As I walked to the corner
As I walked to the corner on my regular trek to catch the 21 bus an eerie feeling invaded my thoughts, telling me that this was going to be one of the best days of my life. Not knowing what to expect, I eagerly awaited the events that would unfold. Once I arrived at my bus stop, I observed several groups of preteens standing around making merry. When the first bus arrived, one group got on, a second and a third, until all of the groups were gone. That is when I noticed a lad of about 14 standing alone. The cat in me just had to find out his reason for not joining any of the other groups.
He appeared to be rather timid and was somewhat reluctant to engage in conversation with a stranger. But after a little prodding he opened up and went on to tell me that the groups that got on the buses were gang members. By now the cat had taken over completely, and I just had to find out more. So as we waited for the next bus, I asked questions like why he was not a gang member and how come he was not intimidated by them. His explanations were simple and direct: Number one, his mother would kill him if she ever dreamed he was in a gang; and number two, he would rather face up to the gangs than the wrath of his mom. His mother, a single parent of four children — two boys and two girls him being the eldest — works two jobs, seven days a week, to take care of them. While she could not afford to buy them Jordans and Polos, she provided them with the essentials of life. They were always clean and well-fed. She was a God-fearing woman and was teaching them the principles of godliness. She was an amazing woman, both mother and father to them. He had no intentions of letting her down, and as the eldest of his siblings, it was his duty to be a great example for them.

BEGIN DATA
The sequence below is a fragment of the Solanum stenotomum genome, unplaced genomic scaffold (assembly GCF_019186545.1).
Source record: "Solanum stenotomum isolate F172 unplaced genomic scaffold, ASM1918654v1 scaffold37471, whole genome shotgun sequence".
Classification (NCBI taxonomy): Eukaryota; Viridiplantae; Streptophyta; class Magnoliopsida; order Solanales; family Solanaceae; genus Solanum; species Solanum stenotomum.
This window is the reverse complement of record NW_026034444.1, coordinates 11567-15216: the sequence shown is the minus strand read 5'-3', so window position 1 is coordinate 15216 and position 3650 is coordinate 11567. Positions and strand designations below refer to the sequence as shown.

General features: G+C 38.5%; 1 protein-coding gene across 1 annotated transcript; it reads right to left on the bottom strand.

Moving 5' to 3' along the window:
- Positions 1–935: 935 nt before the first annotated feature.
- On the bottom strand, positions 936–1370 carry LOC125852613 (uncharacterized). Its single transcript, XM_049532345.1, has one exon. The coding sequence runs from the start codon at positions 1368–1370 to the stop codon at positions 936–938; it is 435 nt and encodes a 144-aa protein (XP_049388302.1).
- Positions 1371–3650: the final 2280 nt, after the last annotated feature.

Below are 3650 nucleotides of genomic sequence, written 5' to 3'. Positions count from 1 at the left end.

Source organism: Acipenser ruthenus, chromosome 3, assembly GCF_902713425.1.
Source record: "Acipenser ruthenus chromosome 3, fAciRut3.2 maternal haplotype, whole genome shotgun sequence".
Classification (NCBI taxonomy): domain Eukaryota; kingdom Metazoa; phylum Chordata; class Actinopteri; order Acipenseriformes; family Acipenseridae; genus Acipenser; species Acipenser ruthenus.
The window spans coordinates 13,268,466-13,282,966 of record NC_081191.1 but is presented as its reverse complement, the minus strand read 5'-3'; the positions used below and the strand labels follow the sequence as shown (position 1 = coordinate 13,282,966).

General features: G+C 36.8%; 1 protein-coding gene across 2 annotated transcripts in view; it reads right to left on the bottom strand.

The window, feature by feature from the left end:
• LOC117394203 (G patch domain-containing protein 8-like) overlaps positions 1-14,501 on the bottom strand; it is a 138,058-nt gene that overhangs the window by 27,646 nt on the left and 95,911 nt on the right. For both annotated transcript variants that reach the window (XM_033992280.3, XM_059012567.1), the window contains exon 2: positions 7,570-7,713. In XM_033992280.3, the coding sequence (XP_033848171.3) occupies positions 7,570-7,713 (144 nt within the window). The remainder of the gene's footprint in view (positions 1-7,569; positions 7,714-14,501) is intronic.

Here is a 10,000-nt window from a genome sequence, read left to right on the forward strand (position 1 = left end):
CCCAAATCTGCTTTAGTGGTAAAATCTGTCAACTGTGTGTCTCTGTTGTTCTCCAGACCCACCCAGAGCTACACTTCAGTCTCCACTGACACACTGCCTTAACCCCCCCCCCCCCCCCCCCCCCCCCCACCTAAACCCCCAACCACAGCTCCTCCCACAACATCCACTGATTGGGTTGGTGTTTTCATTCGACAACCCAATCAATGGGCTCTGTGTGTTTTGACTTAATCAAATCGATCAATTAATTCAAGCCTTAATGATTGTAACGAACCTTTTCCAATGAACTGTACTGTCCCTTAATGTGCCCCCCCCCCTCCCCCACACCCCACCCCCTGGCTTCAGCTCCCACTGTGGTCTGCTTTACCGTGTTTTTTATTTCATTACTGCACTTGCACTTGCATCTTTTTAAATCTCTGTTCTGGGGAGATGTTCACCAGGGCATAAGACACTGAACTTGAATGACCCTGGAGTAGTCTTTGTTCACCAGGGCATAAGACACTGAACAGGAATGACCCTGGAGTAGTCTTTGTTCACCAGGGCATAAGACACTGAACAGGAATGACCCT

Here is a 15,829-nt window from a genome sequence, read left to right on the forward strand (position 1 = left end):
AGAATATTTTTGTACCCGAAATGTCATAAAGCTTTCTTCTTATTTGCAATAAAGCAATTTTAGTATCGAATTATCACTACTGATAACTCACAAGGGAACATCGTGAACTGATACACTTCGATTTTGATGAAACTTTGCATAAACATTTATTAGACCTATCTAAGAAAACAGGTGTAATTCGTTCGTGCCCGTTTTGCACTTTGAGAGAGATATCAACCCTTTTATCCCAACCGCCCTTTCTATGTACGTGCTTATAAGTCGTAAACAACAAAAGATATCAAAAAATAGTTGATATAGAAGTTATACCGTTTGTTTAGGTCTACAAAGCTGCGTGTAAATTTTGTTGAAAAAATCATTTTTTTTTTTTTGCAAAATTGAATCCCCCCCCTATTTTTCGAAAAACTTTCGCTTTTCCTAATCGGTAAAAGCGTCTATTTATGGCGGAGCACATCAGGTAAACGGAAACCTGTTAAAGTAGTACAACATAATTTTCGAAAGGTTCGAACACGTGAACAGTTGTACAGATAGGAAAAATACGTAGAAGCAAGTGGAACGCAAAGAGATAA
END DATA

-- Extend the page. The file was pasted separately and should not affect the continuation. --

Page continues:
Before I had any more time to be blown away by this extraordinary young man, his bus arrived, and we had to part ways. Wow. This was truly one of the best days I have ever experienced in my entire life. His name is Jamaine, and I’m sure there are many more like him out there. To all of the Jamaines in the world: I salute you and your mom.
This poem, which was not written by me, is called “Bare Foot Little Boy” and is dedicated to Jamaine, wherever he is:
Blessings on thee, little man,
Barefoot boy, with cheek of tan!
Happy if their track be found
Never on forbidden ground;
Happy if they sink not in
Quick and treacherous sands of sin.
Ah! that thou couldst know thy joy,
Ere it passes, barefoot boy!
Cheerily, then, my little man,
Live and laugh, as boyhood can!
Outward sunshine, inward joy:
Blessings on thee, barefoot boy!
From my heart I give thee joy,
I was once a barefoot boy!
Be encouraged little man. God bless you. Keep on making your mom proud.
— Anthony Pratt
Latest posts by The Nassau Guardian (see all)
- New Providence Modified Pitch Softball League action - May 18, 2019
- Ignite! - May 18, 2019
- Dames and NNWC attend neighborhood watch conference - May 18, 2019